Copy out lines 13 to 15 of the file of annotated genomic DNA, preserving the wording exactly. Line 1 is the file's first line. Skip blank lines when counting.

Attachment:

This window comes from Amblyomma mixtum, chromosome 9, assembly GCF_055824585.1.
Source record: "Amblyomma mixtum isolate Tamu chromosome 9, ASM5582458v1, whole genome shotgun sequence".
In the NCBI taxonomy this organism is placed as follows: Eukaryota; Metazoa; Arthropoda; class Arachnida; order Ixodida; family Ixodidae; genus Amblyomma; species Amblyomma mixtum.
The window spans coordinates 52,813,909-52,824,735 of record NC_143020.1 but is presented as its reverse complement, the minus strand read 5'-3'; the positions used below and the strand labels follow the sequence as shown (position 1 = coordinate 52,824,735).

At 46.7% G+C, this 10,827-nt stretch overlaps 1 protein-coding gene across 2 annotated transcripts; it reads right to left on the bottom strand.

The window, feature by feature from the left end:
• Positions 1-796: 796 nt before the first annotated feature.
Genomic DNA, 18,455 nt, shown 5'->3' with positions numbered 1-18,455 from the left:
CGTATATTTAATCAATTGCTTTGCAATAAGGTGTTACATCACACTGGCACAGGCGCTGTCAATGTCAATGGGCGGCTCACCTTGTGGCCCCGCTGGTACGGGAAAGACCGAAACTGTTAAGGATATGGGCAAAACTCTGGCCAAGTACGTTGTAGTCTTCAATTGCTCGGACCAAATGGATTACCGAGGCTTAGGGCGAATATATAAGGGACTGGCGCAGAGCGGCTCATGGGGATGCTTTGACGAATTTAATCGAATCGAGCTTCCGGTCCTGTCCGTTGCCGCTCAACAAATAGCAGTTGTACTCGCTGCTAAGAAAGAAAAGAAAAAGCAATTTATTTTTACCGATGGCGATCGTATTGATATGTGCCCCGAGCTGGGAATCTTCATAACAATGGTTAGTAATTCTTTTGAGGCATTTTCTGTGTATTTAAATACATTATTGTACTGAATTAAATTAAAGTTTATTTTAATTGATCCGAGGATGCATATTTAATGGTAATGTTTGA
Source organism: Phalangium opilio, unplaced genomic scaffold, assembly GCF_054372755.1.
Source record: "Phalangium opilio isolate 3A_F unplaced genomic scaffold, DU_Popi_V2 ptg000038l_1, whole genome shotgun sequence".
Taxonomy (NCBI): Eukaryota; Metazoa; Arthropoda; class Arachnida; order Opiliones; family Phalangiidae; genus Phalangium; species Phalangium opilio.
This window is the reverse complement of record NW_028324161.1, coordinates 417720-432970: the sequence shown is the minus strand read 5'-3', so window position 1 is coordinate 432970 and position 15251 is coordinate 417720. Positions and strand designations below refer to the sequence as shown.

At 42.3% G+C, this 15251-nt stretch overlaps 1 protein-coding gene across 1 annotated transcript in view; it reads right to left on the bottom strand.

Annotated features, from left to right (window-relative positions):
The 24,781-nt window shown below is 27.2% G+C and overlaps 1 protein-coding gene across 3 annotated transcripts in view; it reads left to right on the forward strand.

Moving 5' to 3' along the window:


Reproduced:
This window is the reverse complement of record NW_028324161.1, coordinates 417720-432970: the sequence shown is the minus strand read 5'-3', so window position 1 is coordinate 432970 and position 15251 is coordinate 417720. Positions and strand designations below refer to the sequence as shown.

At 42.3% G+C, this 15251-nt stretch overlaps 1 protein-coding gene across 1 annotated transcript in view; it reads right to left on the bottom strand.

Annotated features, from left to right (window-relative positions):